Tennessee Department Of Labor Outlines Safety Requirements For Zip Line Operations

Thursday, August 29, 2013
Lee Bentley
Lee Bentley

Sailing through forests at lightning speed is gaining popularity with thrill-seekers as zip lining becomes more and more common in Tennessee, and the state Department of Labor and Workforce Development aims to ensure the experience is safe for riders.

In October 2012 the TN Department of Labor established policies for zip line installation and operation, consistent with ACCT (Association for Challenge Course Technology) standards to inspect zip lines beginning in January 2013. All commercial zip line operators are required to inform the Tennessee Department of Labor & Workforce Development when they set up their businesses so they can be inspected and be granted a permit issued by the department.

“We inspect zip lines a minimum of once a year, the same frequency as we inspect amusement rides. We make sure operators have a certificate of insurance and all the paperwork to back up their daily inspections – showing that the operators inspected harnesses and platforms and other apparatus before riders used the equipment. They must also show they have met the requirement to have an annual ACCT-certified person inspect and re-certify their whole zip line system, making sure it follows industry standards,” said Lee Bentley, Amusement Device inspector manager. Before coming to the department, Mr. Bentley was the technical supervisor at Universal Studios in Orlando for 17 years where he set up Jurassic Park. He also worked for Dollywood in Sevierville for several years.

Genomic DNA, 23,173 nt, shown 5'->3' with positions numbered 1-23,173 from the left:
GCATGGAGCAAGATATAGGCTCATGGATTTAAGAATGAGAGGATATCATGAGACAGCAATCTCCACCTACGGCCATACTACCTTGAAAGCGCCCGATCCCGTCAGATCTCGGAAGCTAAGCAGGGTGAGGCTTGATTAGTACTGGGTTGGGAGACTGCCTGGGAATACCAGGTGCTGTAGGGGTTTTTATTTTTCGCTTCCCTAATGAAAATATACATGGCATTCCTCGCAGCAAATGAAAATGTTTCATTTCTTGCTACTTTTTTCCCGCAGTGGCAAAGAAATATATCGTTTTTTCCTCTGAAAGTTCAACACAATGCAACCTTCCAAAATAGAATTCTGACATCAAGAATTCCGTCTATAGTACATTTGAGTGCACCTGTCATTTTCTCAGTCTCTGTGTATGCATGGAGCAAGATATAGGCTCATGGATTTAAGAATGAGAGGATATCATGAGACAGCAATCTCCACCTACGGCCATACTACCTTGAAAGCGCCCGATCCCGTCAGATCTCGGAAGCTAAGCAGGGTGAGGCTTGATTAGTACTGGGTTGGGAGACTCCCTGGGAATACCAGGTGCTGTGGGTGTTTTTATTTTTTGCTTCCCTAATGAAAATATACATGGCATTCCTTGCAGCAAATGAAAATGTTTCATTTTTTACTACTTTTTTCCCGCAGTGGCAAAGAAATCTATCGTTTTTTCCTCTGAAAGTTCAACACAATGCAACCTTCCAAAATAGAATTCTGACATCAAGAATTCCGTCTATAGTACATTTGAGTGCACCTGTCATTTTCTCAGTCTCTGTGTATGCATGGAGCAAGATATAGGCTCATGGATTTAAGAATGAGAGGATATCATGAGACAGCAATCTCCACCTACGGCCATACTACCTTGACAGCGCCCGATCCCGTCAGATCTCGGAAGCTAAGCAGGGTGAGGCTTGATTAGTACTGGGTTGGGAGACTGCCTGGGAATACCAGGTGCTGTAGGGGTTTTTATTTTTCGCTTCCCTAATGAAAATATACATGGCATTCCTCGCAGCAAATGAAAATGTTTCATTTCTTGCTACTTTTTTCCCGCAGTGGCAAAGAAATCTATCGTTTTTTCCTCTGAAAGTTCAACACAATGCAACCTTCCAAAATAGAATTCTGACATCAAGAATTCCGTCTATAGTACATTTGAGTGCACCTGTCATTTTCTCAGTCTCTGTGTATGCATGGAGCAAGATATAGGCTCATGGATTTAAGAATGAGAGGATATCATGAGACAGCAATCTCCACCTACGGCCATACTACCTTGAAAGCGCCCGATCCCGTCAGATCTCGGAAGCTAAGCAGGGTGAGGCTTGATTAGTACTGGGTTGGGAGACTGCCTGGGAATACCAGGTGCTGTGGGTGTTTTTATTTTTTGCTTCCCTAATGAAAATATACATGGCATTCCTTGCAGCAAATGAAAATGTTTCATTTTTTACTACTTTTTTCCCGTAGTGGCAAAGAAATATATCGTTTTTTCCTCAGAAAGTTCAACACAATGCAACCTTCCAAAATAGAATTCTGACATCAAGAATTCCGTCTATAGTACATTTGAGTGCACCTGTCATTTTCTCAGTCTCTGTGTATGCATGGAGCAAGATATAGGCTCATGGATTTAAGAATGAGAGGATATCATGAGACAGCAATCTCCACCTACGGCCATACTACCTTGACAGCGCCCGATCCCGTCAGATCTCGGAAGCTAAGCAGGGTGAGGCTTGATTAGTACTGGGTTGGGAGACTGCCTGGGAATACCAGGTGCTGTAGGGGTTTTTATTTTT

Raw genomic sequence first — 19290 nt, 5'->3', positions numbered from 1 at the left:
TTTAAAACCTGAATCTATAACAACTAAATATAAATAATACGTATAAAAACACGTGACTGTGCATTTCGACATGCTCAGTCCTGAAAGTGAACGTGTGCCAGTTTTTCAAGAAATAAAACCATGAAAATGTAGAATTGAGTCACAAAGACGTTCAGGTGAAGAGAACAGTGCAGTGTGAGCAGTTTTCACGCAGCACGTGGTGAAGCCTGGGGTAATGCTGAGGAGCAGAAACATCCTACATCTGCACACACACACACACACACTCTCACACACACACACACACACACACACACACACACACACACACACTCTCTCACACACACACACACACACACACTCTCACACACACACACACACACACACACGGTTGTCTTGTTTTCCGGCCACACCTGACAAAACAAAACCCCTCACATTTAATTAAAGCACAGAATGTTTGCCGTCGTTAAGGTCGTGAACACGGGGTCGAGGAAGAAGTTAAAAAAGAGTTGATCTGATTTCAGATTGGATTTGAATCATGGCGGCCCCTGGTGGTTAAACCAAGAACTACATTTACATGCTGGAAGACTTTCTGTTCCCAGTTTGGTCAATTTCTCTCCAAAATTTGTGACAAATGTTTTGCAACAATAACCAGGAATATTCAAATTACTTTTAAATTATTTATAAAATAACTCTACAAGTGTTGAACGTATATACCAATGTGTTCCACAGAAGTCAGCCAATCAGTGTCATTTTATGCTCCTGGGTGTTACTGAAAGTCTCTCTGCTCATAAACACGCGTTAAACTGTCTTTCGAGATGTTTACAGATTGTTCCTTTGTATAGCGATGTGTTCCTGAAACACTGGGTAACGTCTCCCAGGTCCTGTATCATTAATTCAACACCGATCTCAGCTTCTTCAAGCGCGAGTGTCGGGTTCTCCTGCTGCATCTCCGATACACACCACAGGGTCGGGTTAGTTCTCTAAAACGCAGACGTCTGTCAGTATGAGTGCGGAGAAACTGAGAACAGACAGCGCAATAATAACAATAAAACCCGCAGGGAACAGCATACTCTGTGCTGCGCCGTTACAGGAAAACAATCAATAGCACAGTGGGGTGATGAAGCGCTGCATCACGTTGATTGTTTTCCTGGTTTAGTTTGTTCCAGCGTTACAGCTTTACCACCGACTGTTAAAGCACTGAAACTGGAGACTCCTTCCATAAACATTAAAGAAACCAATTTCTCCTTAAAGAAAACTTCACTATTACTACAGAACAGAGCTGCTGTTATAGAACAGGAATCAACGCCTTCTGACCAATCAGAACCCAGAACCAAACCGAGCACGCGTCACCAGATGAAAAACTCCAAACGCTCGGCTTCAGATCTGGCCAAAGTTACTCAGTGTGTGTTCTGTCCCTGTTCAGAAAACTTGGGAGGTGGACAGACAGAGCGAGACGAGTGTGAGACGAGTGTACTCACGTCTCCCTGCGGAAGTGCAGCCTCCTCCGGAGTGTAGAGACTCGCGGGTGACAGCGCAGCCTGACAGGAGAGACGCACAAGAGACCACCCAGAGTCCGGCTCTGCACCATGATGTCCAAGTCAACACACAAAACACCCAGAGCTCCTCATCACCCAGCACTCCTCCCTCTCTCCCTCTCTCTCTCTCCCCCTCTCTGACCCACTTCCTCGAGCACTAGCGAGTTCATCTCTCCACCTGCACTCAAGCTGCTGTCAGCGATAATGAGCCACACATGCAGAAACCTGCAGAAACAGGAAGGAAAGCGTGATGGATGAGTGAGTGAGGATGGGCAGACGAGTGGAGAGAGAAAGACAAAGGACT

Mr. Bentley said if a zip line is found to be unsafe, it is red-tagged the same as any amusement ride, meaning it cannot be operated and the tag cannot be removed until he or someone from his division has re-inspected it. He helps the zip line businesses he inspects get up to speed and meet specifications before they re-open. He said sometimes they do not know about ACCT, so he educates them on how that association can guide them in making their operations safe.

ACCT has a book that deals with specifics such as how to attach to a tree, how to put on a cable, how to position a platform onto a tree, and how to make sure anchors are able to support weight loads. ACCT will even provide recommended vendors to set up the zip line operation.

 

Because of the increasing prevalence of commercial zip lines, the department has recently hired a second person to help inspect these amusement devices. Those interested in starting a zip line company or would like to have their existing zip line business inspected should call the Regulations and Compliance Division of the TN Department of Labor & Workforce Development at (615)741-2858.


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